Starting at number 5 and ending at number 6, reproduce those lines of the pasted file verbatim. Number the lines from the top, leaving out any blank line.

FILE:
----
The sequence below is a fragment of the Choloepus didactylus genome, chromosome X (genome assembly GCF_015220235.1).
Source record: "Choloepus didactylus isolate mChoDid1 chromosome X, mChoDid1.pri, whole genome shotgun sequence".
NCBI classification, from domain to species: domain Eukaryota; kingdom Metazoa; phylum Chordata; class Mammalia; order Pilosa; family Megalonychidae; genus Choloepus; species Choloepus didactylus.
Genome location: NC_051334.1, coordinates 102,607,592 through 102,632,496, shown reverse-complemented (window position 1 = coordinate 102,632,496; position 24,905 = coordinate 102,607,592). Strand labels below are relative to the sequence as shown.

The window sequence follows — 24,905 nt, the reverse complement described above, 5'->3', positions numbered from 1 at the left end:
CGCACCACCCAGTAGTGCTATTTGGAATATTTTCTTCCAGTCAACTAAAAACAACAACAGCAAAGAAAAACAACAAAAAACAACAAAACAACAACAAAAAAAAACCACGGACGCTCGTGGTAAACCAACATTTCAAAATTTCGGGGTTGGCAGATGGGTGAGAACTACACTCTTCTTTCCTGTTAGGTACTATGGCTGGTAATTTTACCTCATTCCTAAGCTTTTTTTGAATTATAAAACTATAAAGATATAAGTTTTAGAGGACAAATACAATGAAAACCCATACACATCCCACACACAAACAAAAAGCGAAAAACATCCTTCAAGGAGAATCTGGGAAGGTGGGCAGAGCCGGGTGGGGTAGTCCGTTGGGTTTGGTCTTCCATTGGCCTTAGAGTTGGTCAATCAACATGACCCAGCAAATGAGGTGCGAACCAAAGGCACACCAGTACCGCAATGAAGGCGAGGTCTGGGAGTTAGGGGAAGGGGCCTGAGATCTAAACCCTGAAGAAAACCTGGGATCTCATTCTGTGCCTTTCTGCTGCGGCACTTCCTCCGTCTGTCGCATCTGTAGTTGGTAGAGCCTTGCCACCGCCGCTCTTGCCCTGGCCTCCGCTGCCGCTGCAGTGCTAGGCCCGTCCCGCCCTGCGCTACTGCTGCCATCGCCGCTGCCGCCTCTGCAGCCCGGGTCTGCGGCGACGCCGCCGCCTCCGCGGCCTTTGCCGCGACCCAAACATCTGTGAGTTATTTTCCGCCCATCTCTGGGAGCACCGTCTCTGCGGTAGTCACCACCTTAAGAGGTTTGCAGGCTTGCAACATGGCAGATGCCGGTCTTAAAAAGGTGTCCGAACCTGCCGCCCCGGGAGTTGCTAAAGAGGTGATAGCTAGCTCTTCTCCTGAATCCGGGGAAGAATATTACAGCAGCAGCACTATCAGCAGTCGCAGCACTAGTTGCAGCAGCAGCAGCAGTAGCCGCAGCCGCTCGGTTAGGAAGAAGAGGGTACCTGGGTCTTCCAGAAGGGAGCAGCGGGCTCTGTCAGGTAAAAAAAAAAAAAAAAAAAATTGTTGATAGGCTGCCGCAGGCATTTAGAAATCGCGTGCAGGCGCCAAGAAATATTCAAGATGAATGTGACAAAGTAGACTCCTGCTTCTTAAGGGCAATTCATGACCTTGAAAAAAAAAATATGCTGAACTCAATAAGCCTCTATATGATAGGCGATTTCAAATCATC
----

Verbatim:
The window sequence follows — 24,905 nt, the reverse complement described above, 5'->3', positions numbered from 1 at the left end:
CGCACCACCCAGTAGTGCTATTTGGAATATTTTCTTCCAGTCAACTAAAAACAACAACAGCAAAGAAAAACAACAAAAAACAACAAAACAACAACAAAAAAAAACCACGGACGCTCGTGGTAAACCAACATTTCAAAATTTCGGGGTTGGCAGATGGGTGAGAACTACACTCTTCTTTCCTGTTAGGTACTATGGCTGGTAATTTTACCTCATTCCTAAGCTTTTTTTGAATTATAAAACTATAAAGATATAAGTTTTAGAGGACAAATACAATGAAAACCCATACACATCCCACACACAAACAAAAAGCGAAAAACATCCTTCAAGGAGAATCTGGGAAGGTGGGCAGAGCCGGGTGGGGTAGTCCGTTGGGTTTGGTCTTCCATTGGCCTTAGAGTTGGTCAATCAACATGACCCAGCAAATGAGGTGCGAACCAAAGGCACACCAGTACCGCAATGAAGGCGAGGTCTGGGAGTTAGGGGAAGGGGCCTGAGATCTAAACCCTGAAGAAAACCTGGGATCTCATTCTGTGCCTTTCTGCTGCGGCACTTCCTCCGTCTGTCGCATCTGTAGTTGGTAGAGCCTTGCCACCGCCGCTCTTGCCCTGGCCTCCGCTGCCGCTGCAGTGCTAGGCCCGTCCCGCCCTGCGCTACTGCTGCCATCGCCGCTGCCGCCTCTGCAGCCCGGGTCTGCGGCGACGCCGCCGCCTCCGCGGCCTTTGCCGCGACCCAAACATCTGTGAGTTATTTTCCGCCCATCTCTGGGAGCACCGTCTCTGCGGTAGTCACCACCTTAAGAGGTTTGCAGGCTTGCAACATGGCAGATGCCGGTCTTAAAAAGGTGTCCGAACCTGCCGCCCCGGGAGTTGCTAAAGAGGTGATAGCTAGCTCTTCTCCTGAATCCGGGGAAGAATATTACAGCAGCAGCACTATCAGCAGTCGCAGCACTAGTTGCAGCAGCAGCAGCAGTAGCCGCAGCCGCTCGGTTAGGAAGAAGAGGGTACCTGGGTCTTCCAGAAGGGAGCAGCGGGCTCTGTCAGGTAAAAAAAAAAAAAAAAAAAATTGTTGATAGGCTGCCGCAGGCATTTAGAAATCGCGTGCAGGCGCCAAGAAATATTCAAGATGAATGTGACAAAGTAGACTCCTGCTTCTTAAGGGCAATTCATGACCTTGAAAAAAAAAATATGCTGAACTCAATAAGCCTCTATATGATAGGCGATTTCAAATCATC